In the Women's Health Initiative (WHI) study comparing the effects of 0.625 mg continuous conjugated oestrogens (CEE) plus 2.5 mg medroxyprogesterone acetate (MPA) versus placebo, the absolute risk of all fractures was reduced by 44/10 000 HT users per year and that of hip fractures by 5/10 000 HT users per year.8 Despite these findings this study group was not selected on the basis of osteoporosis risk. Currently, HT is the only agent indicated for Pharmaceutical Benefits Scheme support for the prevention of fractures in women with osteoporosis and no prior fracture.
If HT is stopped, bone loss resumes.9 As the median age for hip fracture is 79 years,5 women who use HT short-term for symptom relief may gain little or no protection against fracture beyond the age of 70 years.10 For the most effective protection against fracture, HT should be either started at the menopause and continued long term or started later in life when the risk of fracture is greater.11 Alternatively, HT can be initiated to manage menopausal symptoms with progression to other agents as women age.
Accumulating evidence suggests that postmenopausal hormone use might decrease the risk of colorectal cancer. The Nurses Health Study showed apparent protection against colorectal cancer with HT, predominately in current users with a substantial reduction in protection associated with cessation of HT.12 Similarly, in the Cancer Prevention Study II a reduction in risk of fatal colon cancer was observed among oestrogen users.13 These findings have been confirmed in a RCT with an absolute risk reduction of six cases per 10 000 HT users per year.8 With such a small absolute benefit, the use of HT to prevent colorectal cancer cannot be advocated.
The data regarding oestrogen use in preventing cognitive decline are promising but by no means conclusive. In a meta-analysis of the role of HT in cognitive function, women with menopausal symptoms had improvements in verbal memory, vigilance, reasoning and motor speed.14 No effects were observed in asymptomatic women. The meta-analysis was limited by inadequate numbers of RCT, the predominant use of oral CEE and small study sizes. The results of the Womens’ Health Initiative Memory Study (WHIMS), a RCT, found that CEE (0.625 mg) plus MPA (2.5 mg) did not significantly worsen nor improve cognitive function compared with placebo.15 This study had some methodological limitations and the findings are not surprising given that the women in whom HT is not routinely commenced were aged over 65 years.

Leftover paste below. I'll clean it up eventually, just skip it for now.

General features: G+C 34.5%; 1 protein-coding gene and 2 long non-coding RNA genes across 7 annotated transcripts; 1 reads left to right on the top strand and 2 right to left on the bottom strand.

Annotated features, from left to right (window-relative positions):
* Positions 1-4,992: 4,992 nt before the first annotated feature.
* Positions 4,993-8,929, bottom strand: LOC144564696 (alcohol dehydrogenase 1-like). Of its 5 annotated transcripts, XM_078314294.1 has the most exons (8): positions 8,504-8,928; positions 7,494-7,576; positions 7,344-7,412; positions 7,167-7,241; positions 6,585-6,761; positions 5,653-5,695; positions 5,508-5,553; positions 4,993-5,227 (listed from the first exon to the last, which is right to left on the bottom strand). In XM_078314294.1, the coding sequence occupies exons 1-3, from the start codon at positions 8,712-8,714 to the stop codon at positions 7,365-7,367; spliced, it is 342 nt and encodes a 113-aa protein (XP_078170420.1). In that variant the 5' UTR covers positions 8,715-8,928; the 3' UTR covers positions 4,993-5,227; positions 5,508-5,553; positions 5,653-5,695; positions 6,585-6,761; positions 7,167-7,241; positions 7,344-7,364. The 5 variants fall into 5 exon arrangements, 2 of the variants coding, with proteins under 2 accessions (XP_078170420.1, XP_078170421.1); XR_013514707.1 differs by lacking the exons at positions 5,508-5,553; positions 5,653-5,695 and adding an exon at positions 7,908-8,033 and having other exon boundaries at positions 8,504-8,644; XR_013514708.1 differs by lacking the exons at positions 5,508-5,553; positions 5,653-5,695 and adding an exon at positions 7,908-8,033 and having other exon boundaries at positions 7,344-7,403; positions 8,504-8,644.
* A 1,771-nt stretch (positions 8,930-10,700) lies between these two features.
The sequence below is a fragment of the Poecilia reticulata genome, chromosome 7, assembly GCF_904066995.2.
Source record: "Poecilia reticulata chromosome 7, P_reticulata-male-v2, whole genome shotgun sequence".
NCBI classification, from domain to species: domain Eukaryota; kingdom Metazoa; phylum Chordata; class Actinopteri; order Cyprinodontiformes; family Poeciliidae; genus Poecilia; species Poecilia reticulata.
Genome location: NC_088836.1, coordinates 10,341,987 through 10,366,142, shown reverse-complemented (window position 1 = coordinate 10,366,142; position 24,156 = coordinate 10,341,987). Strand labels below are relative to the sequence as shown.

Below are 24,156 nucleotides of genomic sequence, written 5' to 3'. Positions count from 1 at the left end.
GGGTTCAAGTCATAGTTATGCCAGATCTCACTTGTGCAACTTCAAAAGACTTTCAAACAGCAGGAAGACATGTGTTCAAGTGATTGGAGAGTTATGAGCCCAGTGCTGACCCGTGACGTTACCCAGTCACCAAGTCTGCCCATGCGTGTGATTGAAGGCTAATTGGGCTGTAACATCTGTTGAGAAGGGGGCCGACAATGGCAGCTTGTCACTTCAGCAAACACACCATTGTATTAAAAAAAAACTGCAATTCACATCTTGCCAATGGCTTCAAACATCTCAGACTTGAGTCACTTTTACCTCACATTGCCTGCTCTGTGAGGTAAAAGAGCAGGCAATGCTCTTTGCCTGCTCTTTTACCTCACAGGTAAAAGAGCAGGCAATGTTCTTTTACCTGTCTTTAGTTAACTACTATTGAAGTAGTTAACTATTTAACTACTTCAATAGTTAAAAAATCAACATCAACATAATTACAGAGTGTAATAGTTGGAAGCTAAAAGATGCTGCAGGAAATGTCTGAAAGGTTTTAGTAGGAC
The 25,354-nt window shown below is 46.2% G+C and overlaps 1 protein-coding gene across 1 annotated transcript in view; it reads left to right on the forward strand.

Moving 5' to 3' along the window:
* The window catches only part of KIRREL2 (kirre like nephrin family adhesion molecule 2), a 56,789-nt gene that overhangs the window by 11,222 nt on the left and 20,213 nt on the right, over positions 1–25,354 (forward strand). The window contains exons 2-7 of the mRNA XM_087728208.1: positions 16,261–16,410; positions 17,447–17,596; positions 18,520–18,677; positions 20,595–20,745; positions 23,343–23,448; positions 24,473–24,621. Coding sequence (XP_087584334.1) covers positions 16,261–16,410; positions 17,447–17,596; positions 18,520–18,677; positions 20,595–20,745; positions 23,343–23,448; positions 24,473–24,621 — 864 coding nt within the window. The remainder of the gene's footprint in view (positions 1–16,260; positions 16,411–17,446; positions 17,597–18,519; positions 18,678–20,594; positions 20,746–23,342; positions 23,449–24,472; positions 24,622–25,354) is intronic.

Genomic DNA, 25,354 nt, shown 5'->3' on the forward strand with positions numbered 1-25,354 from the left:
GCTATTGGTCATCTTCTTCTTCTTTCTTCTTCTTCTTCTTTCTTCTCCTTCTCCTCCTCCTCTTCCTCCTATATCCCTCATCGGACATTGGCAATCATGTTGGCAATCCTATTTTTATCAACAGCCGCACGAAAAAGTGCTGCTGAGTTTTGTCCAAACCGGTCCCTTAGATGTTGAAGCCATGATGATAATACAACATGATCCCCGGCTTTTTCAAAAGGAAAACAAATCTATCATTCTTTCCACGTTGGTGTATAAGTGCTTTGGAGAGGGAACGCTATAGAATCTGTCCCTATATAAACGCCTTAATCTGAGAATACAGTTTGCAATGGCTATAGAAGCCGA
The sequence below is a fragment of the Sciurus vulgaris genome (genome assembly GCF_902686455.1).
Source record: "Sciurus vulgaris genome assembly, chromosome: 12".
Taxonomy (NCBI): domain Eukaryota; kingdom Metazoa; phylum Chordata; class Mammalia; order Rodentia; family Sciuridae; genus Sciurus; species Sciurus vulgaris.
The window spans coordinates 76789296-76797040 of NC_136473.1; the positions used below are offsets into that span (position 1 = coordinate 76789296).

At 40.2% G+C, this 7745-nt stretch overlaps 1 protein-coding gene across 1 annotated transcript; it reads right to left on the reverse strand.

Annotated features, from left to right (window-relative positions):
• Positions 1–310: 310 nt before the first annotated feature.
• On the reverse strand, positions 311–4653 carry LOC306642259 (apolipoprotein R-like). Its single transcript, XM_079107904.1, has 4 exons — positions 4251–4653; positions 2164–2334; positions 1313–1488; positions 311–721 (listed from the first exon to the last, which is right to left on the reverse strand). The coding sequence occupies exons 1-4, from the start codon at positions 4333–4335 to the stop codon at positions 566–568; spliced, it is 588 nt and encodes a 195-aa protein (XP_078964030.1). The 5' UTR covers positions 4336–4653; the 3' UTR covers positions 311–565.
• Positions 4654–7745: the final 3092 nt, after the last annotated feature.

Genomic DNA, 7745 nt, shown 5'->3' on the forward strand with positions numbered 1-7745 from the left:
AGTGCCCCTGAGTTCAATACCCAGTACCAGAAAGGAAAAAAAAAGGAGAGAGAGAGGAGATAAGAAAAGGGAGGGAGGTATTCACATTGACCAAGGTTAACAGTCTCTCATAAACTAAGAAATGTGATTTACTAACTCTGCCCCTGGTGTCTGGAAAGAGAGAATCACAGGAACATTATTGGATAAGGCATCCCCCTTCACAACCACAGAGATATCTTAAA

The role of HT in dementia needs to be evaluated independently for primary and secondary prevention.
A recent meta-analysis of observational studies suggested that the use of HT in healthy postmenopausal women decreased the risk of dementia. Furthermore, oestrogen users tended to develop Alzheimer's disease later than non-users and HT use beyond 1 year was associated with a greater reduction in risk. However, most studies in this review had important methodological limitations.14
In the Cache County Study, a prospective observational study of 1889 elderly women (mean age 74.5 years), prior HT use and current HT use exceeding 10 years were associated with reduced risk of Alzheimer's disease.16
The WHIMS also assessed the role of CEE (0.625 mg) plus MPA (2.5 mg) in the prevention of dementia.15 In this study of 4532 women, average age 71 years, the absolute risk of dementia was 45 cases per 10 000 HT users per year versus 22 cases per 10 000 women per year in the placebo group. The causative role of HT in this group is questionable given the generation time required for the development of dementia. In summary, HT should not be initiated in older women for the prevention of dementia but this does not apply to initiating HT in younger women.